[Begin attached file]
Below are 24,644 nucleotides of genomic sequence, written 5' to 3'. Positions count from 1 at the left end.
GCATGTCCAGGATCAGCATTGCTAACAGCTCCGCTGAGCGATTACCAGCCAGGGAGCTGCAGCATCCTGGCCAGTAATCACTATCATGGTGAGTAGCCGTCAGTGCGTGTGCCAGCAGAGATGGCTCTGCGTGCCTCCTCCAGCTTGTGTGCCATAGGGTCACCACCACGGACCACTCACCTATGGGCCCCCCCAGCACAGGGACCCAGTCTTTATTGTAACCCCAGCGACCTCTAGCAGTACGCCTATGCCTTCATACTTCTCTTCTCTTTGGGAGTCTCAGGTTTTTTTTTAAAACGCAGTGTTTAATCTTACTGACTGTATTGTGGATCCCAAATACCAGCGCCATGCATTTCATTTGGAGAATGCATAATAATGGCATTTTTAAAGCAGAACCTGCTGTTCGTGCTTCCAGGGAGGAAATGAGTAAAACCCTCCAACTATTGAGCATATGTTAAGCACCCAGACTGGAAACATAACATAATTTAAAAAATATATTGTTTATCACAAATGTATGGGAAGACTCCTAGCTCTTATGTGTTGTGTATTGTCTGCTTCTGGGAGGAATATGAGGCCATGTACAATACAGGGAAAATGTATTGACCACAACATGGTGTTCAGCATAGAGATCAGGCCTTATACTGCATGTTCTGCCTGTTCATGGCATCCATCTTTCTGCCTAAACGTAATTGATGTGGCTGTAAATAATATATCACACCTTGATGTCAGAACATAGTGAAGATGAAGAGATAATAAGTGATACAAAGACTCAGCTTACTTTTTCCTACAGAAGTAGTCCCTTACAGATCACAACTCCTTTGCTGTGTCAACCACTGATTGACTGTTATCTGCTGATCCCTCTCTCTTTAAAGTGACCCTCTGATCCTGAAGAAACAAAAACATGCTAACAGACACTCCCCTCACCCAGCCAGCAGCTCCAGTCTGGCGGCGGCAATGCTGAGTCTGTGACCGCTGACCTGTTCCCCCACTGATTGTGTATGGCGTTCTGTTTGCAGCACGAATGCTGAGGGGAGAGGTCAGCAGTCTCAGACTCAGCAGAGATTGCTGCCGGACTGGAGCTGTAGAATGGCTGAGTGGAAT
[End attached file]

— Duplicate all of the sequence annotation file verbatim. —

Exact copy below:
Below are 24,644 nucleotides of genomic sequence, written 5' to 3'. Positions count from 1 at the left end.
GCATGTCCAGGATCAGCATTGCTAACAGCTCCGCTGAGCGATTACCAGCCAGGGAGCTGCAGCATCCTGGCCAGTAATCACTATCATGGTGAGTAGCCGTCAGTGCGTGTGCCAGCAGAGATGGCTCTGCGTGCCTCCTCCAGCTTGTGTGCCATAGGGTCACCACCACGGACCACTCACCTATGGGCCCCCCCAGCACAGGGACCCAGTCTTTATTGTAACCCCAGCGACCTCTAGCAGTACGCCTATGCCTTCATACTTCTCTTCTCTTTGGGAGTCTCAGGTTTTTTTTTAAAACGCAGTGTTTAATCTTACTGACTGTATTGTGGATCCCAAATACCAGCGCCATGCATTTCATTTGGAGAATGCATAATAATGGCATTTTTAAAGCAGAACCTGCTGTTCGTGCTTCCAGGGAGGAAATGAGTAAAACCCTCCAACTATTGAGCATATGTTAAGCACCCAGACTGGAAACATAACATAATTTAAAAAATATATTGTTTATCACAAATGTATGGGAAGACTCCTAGCTCTTATGTGTTGTGTATTGTCTGCTTCTGGGAGGAATATGAGGCCATGTACAATACAGGGAAAATGTATTGACCACAACATGGTGTTCAGCATAGAGATCAGGCCTTATACTGCATGTTCTGCCTGTTCATGGCATCCATCTTTCTGCCTAAACGTAATTGATGTGGCTGTAAATAATATATCACACCTTGATGTCAGAACATAGTGAAGATGAAGAGATAATAAGTGATACAAAGACTCAGCTTACTTTTTCCTACAGAAGTAGTCCCTTACAGATCACAACTCCTTTGCTGTGTCAACCACTGATTGACTGTTATCTGCTGATCCCTCTCTCTTTAAAGTGACCCTCTGATCCTGAAGAAACAAAAACATGCTAACAGACACTCCCCTCACCCAGCCAGCAGCTCCAGTCTGGCGGCGGCAATGCTGAGTCTGTGACCGCTGACCTGTTCCCCCACTGATTGTGTATGGCGTTCTGTTTGCAGCACGAATGCTGAGGGGAGAGGTCAGCAGTCTCAGACTCAGCAGAGATTGCTGCCGGACTGGAGCTGTAGAATGGCTGAGTGGAAT